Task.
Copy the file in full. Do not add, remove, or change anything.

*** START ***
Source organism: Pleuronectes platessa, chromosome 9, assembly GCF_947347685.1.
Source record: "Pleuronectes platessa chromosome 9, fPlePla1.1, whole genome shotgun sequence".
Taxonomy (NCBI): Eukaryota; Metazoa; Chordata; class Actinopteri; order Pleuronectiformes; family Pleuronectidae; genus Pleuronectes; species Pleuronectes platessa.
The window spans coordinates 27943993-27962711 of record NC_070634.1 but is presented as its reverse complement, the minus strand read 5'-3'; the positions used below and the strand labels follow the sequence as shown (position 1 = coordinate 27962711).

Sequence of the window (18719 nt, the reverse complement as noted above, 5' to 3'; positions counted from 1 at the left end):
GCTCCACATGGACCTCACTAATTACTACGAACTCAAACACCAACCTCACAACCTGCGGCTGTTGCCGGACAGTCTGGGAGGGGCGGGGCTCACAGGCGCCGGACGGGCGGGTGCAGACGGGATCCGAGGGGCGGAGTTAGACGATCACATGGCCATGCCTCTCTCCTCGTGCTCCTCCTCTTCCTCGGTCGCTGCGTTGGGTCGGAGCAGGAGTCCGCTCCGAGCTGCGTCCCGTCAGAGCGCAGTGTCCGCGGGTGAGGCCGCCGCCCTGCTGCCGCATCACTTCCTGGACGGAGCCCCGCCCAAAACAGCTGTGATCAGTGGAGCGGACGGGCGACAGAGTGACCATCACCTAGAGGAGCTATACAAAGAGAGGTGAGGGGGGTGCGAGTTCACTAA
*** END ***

Source organism: Pleuronectes platessa, chromosome 9, assembly GCF_947347685.1.
Source record: "Pleuronectes platessa chromosome 9, fPlePla1.1, whole genome shotgun sequence".
Taxonomy (NCBI): Eukaryota; Metazoa; Chordata; class Actinopteri; order Pleuronectiformes; family Pleuronectidae; genus Pleuronectes; species Pleuronectes platessa.
The window spans coordinates 27943993-27962711 of record NC_070634.1 but is presented as its reverse complement, the minus strand read 5'-3'; the positions used below and the strand labels follow the sequence as shown (position 1 = coordinate 27962711).

Sequence of the window (18719 nt, the reverse complement as noted above, 5' to 3'; positions counted from 1 at the left end):
GCTCCACATGGACCTCACTAATTACTACGAACTCAAACACCAACCTCACAACCTGCGGCTGTTGCCGGACAGTCTGGGAGGGGCGGGGCTCACAGGCGCCGGACGGGCGGGTGCAGACGGGATCCGAGGGGCGGAGTTAGACGATCACATGGCCATGCCTCTCTCCTCGTGCTCCTCCTCTTCCTCGGTCGCTGCGTTGGGTCGGAGCAGGAGTCCGCTCCGAGCTGCGTCCCGTCAGAGCGCAGTGTCCGCGGGTGAGGCCGCCGCCCTGCTGCCGCATCACTTCCTGGACGGAGCCCCGCCCAAAACAGCTGTGATCAGTGGAGCGGACGGGCGACAGAGTGACCATCACCTAGAGGAGCTATACAAAGAGAGGTGAGGGGGGTGCGAGTTCACTAA